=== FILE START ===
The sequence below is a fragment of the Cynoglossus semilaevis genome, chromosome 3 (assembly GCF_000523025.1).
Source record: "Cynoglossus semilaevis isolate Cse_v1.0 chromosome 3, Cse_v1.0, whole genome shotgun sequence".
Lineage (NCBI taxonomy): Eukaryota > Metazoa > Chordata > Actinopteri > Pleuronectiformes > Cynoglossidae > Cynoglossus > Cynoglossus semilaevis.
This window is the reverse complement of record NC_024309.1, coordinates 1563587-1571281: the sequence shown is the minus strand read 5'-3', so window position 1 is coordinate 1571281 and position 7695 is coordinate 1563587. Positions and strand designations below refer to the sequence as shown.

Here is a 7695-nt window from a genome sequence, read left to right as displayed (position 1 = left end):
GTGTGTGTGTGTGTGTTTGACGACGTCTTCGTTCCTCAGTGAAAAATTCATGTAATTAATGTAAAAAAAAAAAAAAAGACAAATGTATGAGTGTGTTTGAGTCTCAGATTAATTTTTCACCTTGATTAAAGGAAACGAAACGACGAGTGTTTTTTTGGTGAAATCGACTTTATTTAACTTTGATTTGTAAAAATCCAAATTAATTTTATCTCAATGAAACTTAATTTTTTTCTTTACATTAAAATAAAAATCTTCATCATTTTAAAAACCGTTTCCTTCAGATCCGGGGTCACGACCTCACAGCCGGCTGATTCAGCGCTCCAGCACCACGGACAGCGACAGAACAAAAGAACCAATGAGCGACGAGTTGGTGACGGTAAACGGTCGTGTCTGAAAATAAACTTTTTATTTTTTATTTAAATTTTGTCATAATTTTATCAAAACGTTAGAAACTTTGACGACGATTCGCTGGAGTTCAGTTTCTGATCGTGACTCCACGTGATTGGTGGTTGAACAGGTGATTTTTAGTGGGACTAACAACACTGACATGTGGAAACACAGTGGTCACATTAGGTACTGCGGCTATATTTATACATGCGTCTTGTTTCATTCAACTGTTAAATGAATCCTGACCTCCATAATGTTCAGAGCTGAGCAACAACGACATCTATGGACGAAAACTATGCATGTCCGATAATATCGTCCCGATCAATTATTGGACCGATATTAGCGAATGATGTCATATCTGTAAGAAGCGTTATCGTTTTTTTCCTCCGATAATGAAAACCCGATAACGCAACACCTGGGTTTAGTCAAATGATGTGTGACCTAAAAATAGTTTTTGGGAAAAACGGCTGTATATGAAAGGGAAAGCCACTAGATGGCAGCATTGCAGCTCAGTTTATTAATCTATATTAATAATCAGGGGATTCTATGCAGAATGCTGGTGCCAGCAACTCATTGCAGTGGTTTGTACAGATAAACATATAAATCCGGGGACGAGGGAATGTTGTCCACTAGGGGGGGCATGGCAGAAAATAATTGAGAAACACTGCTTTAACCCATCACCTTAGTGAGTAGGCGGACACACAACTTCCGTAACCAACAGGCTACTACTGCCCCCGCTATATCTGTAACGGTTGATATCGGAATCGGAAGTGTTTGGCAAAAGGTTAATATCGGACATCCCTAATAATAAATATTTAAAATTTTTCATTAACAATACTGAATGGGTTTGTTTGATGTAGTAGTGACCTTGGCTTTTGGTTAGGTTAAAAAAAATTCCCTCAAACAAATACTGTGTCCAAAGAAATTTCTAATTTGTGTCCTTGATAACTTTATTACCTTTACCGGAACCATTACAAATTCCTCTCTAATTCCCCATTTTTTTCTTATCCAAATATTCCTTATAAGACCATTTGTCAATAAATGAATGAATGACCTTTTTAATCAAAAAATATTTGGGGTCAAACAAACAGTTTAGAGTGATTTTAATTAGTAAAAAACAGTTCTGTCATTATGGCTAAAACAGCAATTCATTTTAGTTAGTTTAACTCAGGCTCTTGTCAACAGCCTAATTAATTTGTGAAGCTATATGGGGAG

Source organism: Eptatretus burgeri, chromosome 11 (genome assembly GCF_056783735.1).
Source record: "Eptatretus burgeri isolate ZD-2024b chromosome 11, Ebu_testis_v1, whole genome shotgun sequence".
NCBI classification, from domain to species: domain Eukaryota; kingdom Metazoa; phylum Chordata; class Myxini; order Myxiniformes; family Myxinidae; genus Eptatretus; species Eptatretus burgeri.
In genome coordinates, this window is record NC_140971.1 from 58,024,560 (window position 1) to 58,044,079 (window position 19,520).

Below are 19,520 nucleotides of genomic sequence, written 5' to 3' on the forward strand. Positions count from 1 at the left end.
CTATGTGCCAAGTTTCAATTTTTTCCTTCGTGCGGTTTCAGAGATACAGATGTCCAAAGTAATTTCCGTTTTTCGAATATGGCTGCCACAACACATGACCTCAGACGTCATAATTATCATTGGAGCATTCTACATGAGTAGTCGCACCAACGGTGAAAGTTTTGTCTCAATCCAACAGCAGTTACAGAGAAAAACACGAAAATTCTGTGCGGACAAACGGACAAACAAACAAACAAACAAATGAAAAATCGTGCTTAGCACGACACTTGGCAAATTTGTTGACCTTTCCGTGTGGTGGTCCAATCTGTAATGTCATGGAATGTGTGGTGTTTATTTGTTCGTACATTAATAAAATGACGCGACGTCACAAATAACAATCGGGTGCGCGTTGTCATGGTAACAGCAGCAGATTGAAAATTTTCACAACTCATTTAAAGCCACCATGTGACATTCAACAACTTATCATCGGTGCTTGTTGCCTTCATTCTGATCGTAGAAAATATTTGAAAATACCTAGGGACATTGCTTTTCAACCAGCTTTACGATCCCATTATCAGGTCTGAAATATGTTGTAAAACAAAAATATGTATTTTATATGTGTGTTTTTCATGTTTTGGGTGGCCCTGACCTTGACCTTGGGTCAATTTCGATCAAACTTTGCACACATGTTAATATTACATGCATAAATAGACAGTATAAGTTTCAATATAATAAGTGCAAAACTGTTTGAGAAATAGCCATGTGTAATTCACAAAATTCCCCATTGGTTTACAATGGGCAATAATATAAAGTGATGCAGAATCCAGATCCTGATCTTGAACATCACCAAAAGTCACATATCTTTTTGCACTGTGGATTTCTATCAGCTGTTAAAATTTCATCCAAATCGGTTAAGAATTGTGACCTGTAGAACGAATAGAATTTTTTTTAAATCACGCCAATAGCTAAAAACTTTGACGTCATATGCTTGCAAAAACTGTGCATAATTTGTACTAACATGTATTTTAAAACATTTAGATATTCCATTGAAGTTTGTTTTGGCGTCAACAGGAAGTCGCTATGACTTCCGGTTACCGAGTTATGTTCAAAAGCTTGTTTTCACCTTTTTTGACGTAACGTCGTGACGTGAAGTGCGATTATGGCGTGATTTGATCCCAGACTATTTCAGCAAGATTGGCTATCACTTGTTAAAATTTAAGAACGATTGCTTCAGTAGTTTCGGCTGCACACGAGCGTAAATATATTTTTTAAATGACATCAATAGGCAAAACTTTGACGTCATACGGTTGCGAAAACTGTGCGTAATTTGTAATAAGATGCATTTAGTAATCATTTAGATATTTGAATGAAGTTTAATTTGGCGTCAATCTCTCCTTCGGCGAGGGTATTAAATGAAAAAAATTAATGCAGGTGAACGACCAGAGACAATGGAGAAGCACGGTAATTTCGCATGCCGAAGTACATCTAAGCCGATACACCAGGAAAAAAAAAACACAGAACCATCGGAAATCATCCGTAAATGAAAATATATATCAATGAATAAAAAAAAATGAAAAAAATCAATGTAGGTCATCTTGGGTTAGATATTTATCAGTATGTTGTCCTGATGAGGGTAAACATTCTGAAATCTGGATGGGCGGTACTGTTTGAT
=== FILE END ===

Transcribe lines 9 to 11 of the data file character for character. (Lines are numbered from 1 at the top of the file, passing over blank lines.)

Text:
NCBI classification, from domain to species: domain Eukaryota; kingdom Metazoa; phylum Chordata; class Myxini; order Myxiniformes; family Myxinidae; genus Eptatretus; species Eptatretus burgeri.
In genome coordinates, this window is record NC_140971.1 from 58,024,560 (window position 1) to 58,044,079 (window position 19,520).

Below are 19,520 nucleotides of genomic sequence, written 5' to 3' on the forward strand. Positions count from 1 at the left end.